So even though Cruz's effort to defund the ACA turned out a dismal failure, the effort carried a silver lining for Cruz: Cruz never needed to advocate or support shutting down the government.
... and what PolitiFact got wrongGiven that Cruz voted against the funding bill that eventually ended the 2013 shutdown, PolitiFact had what it needed to show Cruz supporting a government shutdown at least in some form.
Instead, PolitiFact opted for a hilarious overreach comparable to Cruz's failed plan to defund the ACA.
PolitiFact took the route of trying to show Cruz supported the shutdown according to his own standard:
However, even if, for the sake of argument, you accept Cruz’s line of thinking, his hallway comments offered a very specific definition of determining whether a lawmaker had "consistently opposed shutdowns."PolitiFact's notion that Cruz defined whether a lawmaker has consistently opposed government shutdowns counts as a fantasy, not a fact check. But for the sake of argument, let us accept PolitiFact's line of thinking.
In fact, Cruz offered a very specific definition of something else, as we see when PolitiFact picks up its narrative (bold emphasis added):
Specifically, Cruz said that "only one thing causes a shutdown: when you have senators vote to deny cloture on a funding bill." Cloture refers to a Senate vote to cut off debate and proceed to a bill; it’s a prerequisite for considering a bill, and these days, it typically takes 60 votes.
Cruz said a shutdown only occurs when senators vote to deny cloture on a funding bill. In context, his statement obviously means enough senators opposed cloture for the cloture motion to fail. Why? Because over 30 senators can vote to deny cloture and find themselves overruled by the others. And in that case, no shutdown results.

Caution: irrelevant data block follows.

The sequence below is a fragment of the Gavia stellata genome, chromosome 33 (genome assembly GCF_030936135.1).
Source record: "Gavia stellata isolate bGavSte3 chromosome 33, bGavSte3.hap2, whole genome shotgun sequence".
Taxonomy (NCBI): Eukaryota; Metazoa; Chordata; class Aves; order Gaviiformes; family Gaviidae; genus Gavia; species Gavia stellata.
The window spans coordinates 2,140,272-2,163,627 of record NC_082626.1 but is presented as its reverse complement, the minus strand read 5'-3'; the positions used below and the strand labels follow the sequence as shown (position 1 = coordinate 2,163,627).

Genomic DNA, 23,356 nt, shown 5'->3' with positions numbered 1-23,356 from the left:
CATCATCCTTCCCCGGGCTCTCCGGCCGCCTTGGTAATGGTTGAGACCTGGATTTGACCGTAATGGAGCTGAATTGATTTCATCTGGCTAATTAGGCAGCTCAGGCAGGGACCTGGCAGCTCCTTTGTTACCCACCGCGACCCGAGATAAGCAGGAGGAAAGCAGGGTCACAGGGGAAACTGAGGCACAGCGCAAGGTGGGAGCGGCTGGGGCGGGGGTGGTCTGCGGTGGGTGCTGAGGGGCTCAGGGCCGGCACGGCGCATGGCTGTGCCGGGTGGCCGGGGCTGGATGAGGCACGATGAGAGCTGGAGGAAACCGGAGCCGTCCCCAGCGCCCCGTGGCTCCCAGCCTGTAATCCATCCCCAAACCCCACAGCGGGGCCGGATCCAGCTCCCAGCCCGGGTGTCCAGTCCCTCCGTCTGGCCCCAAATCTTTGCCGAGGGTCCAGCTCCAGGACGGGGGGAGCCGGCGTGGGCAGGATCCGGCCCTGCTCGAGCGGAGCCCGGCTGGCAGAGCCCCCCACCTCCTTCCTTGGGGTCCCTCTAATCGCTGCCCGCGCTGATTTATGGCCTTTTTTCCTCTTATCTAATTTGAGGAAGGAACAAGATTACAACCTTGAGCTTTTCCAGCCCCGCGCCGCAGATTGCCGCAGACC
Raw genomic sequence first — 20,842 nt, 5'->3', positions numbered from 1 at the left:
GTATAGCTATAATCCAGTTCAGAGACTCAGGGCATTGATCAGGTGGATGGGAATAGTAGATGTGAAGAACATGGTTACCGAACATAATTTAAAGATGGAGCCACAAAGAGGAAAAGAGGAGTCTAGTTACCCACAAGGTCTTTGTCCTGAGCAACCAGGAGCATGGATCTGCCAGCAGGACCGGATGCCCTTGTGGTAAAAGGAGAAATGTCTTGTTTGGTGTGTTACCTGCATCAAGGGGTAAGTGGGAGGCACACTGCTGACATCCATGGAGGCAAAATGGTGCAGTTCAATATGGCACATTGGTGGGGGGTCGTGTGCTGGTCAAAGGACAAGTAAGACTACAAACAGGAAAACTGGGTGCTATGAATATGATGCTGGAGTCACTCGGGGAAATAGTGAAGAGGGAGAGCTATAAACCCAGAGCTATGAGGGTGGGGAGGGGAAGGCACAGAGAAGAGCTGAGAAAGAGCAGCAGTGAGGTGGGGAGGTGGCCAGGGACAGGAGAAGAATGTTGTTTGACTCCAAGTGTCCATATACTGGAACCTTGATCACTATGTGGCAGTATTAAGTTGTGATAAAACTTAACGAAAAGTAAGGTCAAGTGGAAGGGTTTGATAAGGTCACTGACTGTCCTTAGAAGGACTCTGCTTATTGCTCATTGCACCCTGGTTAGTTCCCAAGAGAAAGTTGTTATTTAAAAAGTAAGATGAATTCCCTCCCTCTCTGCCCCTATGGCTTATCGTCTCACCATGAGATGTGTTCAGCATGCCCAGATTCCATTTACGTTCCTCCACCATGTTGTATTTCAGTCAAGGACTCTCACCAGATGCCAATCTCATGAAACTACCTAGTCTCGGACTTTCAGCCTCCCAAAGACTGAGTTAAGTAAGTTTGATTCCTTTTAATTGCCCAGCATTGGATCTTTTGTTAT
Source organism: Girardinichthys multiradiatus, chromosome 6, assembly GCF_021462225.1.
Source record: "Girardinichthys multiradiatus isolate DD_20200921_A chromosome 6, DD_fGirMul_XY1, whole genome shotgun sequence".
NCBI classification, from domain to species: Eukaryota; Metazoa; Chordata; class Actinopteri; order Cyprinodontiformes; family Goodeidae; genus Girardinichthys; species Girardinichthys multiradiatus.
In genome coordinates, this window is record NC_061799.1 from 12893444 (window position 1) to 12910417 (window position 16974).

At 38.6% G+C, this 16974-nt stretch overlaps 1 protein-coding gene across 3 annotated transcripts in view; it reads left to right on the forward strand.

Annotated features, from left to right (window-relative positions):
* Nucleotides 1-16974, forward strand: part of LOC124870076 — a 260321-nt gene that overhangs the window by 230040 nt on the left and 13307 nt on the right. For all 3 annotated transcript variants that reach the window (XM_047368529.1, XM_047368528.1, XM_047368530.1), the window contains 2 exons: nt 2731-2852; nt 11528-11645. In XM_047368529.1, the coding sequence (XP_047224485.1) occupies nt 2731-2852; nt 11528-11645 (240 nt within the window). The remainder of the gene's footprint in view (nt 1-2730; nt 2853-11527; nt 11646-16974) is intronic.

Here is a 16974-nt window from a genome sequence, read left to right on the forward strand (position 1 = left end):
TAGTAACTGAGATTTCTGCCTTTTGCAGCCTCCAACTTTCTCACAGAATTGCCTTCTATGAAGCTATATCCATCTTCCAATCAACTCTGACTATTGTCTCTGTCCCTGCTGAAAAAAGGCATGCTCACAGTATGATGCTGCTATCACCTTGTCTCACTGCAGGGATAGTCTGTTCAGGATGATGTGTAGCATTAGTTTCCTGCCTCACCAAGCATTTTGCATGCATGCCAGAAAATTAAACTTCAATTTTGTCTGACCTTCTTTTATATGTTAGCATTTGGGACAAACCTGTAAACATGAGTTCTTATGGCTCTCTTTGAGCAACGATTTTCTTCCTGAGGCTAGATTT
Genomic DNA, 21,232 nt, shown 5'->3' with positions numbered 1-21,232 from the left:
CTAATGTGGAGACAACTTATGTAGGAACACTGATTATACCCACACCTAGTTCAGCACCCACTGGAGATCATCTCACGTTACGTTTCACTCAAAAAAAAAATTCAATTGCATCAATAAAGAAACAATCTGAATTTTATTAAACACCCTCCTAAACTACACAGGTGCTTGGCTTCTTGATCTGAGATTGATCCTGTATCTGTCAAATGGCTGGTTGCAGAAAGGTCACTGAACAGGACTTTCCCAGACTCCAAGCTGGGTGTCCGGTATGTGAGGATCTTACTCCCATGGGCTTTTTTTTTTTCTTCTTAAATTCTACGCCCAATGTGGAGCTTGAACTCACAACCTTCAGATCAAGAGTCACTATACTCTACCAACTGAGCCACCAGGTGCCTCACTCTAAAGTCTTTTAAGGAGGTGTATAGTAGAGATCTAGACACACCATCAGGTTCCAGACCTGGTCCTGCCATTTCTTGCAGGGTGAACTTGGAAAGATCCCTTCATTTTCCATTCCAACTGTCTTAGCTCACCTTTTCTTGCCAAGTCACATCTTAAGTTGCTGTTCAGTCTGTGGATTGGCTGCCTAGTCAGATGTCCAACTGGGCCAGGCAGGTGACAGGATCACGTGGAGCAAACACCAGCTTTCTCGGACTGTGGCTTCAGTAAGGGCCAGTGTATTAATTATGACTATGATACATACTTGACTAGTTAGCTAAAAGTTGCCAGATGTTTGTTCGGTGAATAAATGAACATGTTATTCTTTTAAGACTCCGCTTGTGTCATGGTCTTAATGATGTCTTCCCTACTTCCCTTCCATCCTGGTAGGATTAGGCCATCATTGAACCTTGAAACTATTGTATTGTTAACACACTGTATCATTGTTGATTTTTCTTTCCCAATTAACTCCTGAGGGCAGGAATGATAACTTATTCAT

But understanding what Cruz said in context will not allow PolitiFact's argument to succeed. PolitiFact can only stick the hypocrisy tag on Cruz if voting against cloture on a funding bill counts as causing a shutdown regardless of the outcome of the vote.
That's crazy. But that's PolitiFact's argument:
So did Cruz ever "vote to deny cloture on a funding bill"?Regardless of whether Cruz ever supported a government shutdown, taking Cruz's statement out of context is not the way to make the argument. It's simply a fact that one can vote against cloture on principle apart from a filibuster strategy. Cruz has plausible deniability going for him.
It came on the legislation to end the 16-day shutdown -- a bill that didn’t include the Obamacare defunding language that he had been seeking. If this spending bill didn’t pass, the government wouldn’t be funded and would have to remain closed. As it happened, the bill passed by a large bipartisan majority, but Cruz was one of 16 senators to vote against cloture. He was also one of 18 to vote against the bill itself.
Cruz's was one of only 16 voting in opposition to cloture, and it could not be more obvious that such a vote does not meet Cruz's definition for what causes a shutdown. Sixteen senators voting against cloture cannot start a shutdown. Nor can they sustain a shutdown, as PolitiFact's example resoundingly illustrates.
PolitiFact altered Cruz's argument in its fact-checking process.
These fact checkers stink at fact-checking.